Now, Beninese artist Angélique Kidjo has released a track-by-track cover album of “Remain in Light”. With lyrics in Yoruba and Fon, the languages of her native Benin, Kidjo figuratively brings the record back to Africa.
Angélique Kidjo - Once In A Lifetime - YouTube
Pick up “Remain in Light” on Spotify, iTunes, or wherever you listen to music.
Ruth Bader Ginsburg action figure on Kickstarter
I bet you didn’t you know you needed an action figure of Supreme Court Associate Justice Ruth Bader Ginsburg in your life. You’re welcome.
I had a lot of Barbie dolls and accessories when I was a little girl, but there were two big things I never had: a Barbie Dreamhouse and a Barbie vehicle I could drive. The guys at Grind Hard Plumbing Co are living my dream.
Real Engine in a Barbie Car! - YouTube
“Well known for their crazy contraptions, the crew ‘roided up the Barbie Power Wheels Ford Mustang by replacing the humble 12V battery with a 240cc single cylinder air-cooled four-stroke engine taken from a Honda CRF230 dirt bike (I’m not entirely sure what I just wrote there but it sounds super impressive).”
Wherever people go, they carry their cultural beliefs and traditions. And their gods. And gods emerge and are forgotten and are rediscovered and reshaped.
The first inhabitants of North America migrated from Siberia at least 15,000 years ago. Many gods arrived and emerged between then and the settlement of Europeans. Waves of immigrants from all over the world brought more gods. While the loudest conservative voices proclaim that the United States is a Christian nation, many gods are worshipped in America and the symbols of paganism are plentiful, most obviously in the Greek and Roman architectural styles of many great public buildings. And one of the nation’s greatest symbols is a Roman goddess.
During our recent trip to the U.S., my husband and I went to New York City. It was my second trip there, but my first time visiting the Statue of Liberty. If you’ve never seen her in person, let me tell you, yes, she is that impressive and beautiful. I know the Statue of Liberty was based on Libertas, the Roman personification of liberty. As I stood at her feet, she struck me as the most culturally relevant American goddess we have right now.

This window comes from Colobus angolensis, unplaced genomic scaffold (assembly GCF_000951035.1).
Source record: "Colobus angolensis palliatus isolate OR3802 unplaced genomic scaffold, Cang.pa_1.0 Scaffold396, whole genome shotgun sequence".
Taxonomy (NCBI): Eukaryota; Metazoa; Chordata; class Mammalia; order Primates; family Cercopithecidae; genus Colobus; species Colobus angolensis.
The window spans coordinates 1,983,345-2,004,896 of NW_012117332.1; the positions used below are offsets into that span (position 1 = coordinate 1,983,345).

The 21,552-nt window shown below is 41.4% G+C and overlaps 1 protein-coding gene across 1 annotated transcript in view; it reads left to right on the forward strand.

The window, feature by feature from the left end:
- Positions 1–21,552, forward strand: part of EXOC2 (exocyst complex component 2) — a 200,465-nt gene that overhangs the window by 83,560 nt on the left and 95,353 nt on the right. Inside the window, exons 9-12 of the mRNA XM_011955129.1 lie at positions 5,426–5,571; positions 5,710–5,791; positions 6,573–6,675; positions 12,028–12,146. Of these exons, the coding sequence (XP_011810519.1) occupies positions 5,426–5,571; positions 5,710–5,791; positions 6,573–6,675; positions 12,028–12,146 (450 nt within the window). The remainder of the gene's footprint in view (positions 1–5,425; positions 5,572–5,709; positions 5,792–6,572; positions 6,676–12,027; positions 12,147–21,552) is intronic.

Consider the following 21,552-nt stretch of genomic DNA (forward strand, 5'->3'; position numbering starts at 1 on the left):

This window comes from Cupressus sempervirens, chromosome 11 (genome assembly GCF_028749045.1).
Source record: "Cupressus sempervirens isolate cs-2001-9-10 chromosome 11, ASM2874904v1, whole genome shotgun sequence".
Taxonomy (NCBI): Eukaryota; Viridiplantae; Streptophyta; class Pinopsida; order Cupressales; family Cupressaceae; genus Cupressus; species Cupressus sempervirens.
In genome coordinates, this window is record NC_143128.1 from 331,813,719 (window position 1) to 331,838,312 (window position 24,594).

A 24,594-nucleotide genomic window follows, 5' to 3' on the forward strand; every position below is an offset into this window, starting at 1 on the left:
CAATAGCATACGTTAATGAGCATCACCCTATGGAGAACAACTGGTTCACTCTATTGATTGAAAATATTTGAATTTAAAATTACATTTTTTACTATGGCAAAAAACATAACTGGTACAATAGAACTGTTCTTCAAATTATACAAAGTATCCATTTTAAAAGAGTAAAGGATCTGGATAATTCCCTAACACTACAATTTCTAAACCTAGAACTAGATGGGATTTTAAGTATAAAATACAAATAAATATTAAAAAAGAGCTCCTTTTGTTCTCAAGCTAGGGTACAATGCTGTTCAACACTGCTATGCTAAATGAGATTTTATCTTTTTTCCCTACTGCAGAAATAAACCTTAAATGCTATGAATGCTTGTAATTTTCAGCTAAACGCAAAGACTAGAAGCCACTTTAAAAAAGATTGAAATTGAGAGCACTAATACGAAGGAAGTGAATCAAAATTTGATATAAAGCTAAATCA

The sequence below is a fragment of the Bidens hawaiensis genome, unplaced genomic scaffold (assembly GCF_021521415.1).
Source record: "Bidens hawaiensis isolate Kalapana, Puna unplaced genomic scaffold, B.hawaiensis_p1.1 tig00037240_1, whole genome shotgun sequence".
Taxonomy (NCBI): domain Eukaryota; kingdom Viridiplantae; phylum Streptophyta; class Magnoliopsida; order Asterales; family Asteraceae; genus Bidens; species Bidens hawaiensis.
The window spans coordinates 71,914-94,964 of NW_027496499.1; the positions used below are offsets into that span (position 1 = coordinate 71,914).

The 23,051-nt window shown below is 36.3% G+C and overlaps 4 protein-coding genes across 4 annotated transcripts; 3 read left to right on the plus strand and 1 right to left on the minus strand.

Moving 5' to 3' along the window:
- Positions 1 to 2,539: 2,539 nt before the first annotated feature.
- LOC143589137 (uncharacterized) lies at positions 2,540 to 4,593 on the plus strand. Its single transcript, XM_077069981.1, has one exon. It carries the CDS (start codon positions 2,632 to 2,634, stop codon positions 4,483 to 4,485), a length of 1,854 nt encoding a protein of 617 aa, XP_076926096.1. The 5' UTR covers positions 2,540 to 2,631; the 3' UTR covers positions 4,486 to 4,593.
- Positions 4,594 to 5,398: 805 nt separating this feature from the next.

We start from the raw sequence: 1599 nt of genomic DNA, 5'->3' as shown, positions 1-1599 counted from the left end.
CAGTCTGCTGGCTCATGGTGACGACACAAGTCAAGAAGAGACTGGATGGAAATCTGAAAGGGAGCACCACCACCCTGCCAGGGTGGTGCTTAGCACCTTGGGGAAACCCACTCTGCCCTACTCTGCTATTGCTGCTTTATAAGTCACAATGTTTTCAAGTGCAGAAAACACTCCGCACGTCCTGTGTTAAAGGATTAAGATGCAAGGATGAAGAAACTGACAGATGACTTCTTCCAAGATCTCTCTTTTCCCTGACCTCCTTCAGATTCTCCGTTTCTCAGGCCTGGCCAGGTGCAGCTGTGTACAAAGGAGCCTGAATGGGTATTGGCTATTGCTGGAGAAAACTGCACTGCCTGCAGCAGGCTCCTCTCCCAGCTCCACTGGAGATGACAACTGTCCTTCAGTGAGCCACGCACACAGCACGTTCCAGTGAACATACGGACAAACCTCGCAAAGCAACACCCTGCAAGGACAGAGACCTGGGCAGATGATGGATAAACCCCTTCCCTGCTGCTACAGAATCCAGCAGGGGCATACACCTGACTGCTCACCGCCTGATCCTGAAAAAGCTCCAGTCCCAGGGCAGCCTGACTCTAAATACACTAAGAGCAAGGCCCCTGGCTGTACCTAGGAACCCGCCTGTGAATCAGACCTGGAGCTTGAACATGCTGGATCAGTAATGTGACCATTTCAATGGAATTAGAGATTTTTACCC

The United States has had a pantheon of goddesses. The Statue of Liberty is a late addition. In 1575, the French engraver Étienne Delaune created four prints with allegorical representations of the four parts of the world. Europe was the most illustrious and cultivated to denote her superiority; America was the most barbaric. Her bow and arrow and animal companion suggest Artemis/Diana may have inspired the representation. In 1779, using earlier drawings by Cesare Ripa, the Scottish draftsman George Richardson represented America in similar fashion.
From “The Four Parts of the World” by Étienne Delaune, British Museum website.
From Iconology by George Richardson. Library of Congress.
Unlike Europe, Asia, and Africa, America, this new and savage thing, was depicted partially or completely nude. Well, more naked than the others. The European taste for Exoticism gave way to representing America as a native of the New World. While England was often depicted with a crown, America wore a feather headdress. The young daughter became the Indian Princess (with unironic European features). When America began to fight for its independence from England, America went from noble savage to rebellious slut.
“The Female Combatants, or Who Shall” etching and engraving, 1776, artist unknown. Lewis Walpole Library.
Early allegorical images of America were born in the mind of Europe. Around the Revolution, America began taking charge of its symbols. To shed its native identity and connect to the “civilized” world, artists reached into the iconographic heritage of classical humanism. In the European tradition of personifying nations as pseudo-classical goddesses, America embraced Columbia, which had begun appearing in magazines in 1738. Columbia referred to place, but another goddess referred to principle: Liberty.